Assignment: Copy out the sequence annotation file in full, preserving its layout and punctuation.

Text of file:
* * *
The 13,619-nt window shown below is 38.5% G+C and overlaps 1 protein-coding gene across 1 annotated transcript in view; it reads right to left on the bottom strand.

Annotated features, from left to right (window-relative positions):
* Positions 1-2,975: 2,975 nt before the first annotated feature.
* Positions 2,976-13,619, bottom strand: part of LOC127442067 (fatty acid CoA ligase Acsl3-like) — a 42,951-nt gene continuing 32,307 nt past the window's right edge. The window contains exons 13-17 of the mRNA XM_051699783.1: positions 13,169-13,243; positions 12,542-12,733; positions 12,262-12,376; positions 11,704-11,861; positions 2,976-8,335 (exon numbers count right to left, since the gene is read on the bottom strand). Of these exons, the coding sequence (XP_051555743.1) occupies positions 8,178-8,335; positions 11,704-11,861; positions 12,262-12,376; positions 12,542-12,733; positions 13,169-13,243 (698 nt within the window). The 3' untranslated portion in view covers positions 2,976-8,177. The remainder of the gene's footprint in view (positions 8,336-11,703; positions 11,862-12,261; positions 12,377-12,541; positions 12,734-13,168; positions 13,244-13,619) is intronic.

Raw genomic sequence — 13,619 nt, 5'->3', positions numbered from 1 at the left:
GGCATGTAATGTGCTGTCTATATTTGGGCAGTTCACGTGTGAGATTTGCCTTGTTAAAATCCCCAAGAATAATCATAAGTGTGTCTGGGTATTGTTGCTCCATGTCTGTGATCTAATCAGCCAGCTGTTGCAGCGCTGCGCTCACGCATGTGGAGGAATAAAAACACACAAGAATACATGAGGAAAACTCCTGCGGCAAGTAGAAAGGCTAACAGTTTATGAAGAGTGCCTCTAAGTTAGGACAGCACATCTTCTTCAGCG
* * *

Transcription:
The 13,619-nt window shown below is 38.5% G+C and overlaps 1 protein-coding gene across 1 annotated transcript in view; it reads right to left on the bottom strand.

Annotated features, from left to right (window-relative positions):
* Positions 1-2,975: 2,975 nt before the first annotated feature.
* Positions 2,976-13,619, bottom strand: part of LOC127442067 (fatty acid CoA ligase Acsl3-like) — a 42,951-nt gene continuing 32,307 nt past the window's right edge. The window contains exons 13-17 of the mRNA XM_051699783.1: positions 13,169-13,243; positions 12,542-12,733; positions 12,262-12,376; positions 11,704-11,861; positions 2,976-8,335 (exon numbers count right to left, since the gene is read on the bottom strand). Of these exons, the coding sequence (XP_051555743.1) occupies positions 8,178-8,335; positions 11,704-11,861; positions 12,262-12,376; positions 12,542-12,733; positions 13,169-13,243 (698 nt within the window). The 3' untranslated portion in view covers positions 2,976-8,177. The remainder of the gene's footprint in view (positions 8,336-11,703; positions 11,862-12,261; positions 12,377-12,541; positions 12,734-13,168; positions 13,244-13,619) is intronic.

Raw genomic sequence — 13,619 nt, 5'->3', positions numbered from 1 at the left:
GGCATGTAATGTGCTGTCTATATTTGGGCAGTTCACGTGTGAGATTTGCCTTGTTAAAATCCCCAAGAATAATCATAAGTGTGTCTGGGTATTGTTGCTCCATGTCTGTGATCTAATCAGCCAGCTGTTGCAGCGCTGCGCTCACGCATGTGGAGGAATAAAAACACACAAGAATACATGAGGAAAACTCCTGCGGCAAGTAGAAAGGCTAACAGTTTATGAAGAGTGCCTCTAAGTTAGGACAGCACATCTTCTTCAGCG